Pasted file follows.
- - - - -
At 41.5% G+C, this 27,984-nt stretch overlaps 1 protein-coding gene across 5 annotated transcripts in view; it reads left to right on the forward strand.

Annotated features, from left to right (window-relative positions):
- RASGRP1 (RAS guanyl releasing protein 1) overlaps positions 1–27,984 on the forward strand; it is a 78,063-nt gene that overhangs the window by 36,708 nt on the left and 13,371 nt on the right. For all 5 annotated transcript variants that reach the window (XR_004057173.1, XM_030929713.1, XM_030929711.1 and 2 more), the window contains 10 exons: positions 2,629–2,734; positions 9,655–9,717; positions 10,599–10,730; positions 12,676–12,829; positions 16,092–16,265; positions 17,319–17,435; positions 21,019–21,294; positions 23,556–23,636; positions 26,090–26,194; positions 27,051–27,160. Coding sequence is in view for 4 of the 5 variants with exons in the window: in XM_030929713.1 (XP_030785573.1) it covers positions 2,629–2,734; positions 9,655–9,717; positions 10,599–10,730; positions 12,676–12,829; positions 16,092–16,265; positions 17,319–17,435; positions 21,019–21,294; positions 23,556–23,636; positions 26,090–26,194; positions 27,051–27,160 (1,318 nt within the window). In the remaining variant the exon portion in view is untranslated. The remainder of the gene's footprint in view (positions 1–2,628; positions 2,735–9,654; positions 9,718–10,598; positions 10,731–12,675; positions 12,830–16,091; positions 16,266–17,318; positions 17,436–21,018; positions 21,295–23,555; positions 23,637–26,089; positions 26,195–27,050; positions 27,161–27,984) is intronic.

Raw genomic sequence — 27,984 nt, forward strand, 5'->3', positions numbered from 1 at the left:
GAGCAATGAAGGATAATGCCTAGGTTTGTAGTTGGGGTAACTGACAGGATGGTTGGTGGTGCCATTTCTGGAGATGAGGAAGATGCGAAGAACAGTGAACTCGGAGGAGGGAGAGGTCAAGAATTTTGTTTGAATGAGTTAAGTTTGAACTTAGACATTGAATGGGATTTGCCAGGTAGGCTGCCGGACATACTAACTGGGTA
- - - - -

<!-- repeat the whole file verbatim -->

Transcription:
At 41.5% G+C, this 27,984-nt stretch overlaps 1 protein-coding gene across 5 annotated transcripts in view; it reads left to right on the forward strand.

Annotated features, from left to right (window-relative positions):
- RASGRP1 (RAS guanyl releasing protein 1) overlaps positions 1–27,984 on the forward strand; it is a 78,063-nt gene that overhangs the window by 36,708 nt on the left and 13,371 nt on the right. For all 5 annotated transcript variants that reach the window (XR_004057173.1, XM_030929713.1, XM_030929711.1 and 2 more), the window contains 10 exons: positions 2,629–2,734; positions 9,655–9,717; positions 10,599–10,730; positions 12,676–12,829; positions 16,092–16,265; positions 17,319–17,435; positions 21,019–21,294; positions 23,556–23,636; positions 26,090–26,194; positions 27,051–27,160. Coding sequence is in view for 4 of the 5 variants with exons in the window: in XM_030929713.1 (XP_030785573.1) it covers positions 2,629–2,734; positions 9,655–9,717; positions 10,599–10,730; positions 12,676–12,829; positions 16,092–16,265; positions 17,319–17,435; positions 21,019–21,294; positions 23,556–23,636; positions 26,090–26,194; positions 27,051–27,160 (1,318 nt within the window). In the remaining variant the exon portion in view is untranslated. The remainder of the gene's footprint in view (positions 1–2,628; positions 2,735–9,654; positions 9,718–10,598; positions 10,731–12,675; positions 12,830–16,091; positions 16,266–17,318; positions 17,436–21,018; positions 21,295–23,555; positions 23,637–26,089; positions 26,195–27,050; positions 27,161–27,984) is intronic.

Raw genomic sequence — 27,984 nt, forward strand, 5'->3', positions numbered from 1 at the left:
GAGCAATGAAGGATAATGCCTAGGTTTGTAGTTGGGGTAACTGACAGGATGGTTGGTGGTGCCATTTCTGGAGATGAGGAAGATGCGAAGAACAGTGAACTCGGAGGAGGGAGAGGTCAAGAATTTTGTTTGAATGAGTTAAGTTTGAACTTAGACATTGAATGGGATTTGCCAGGTAGGCTGCCGGACATACTAACTGGGTA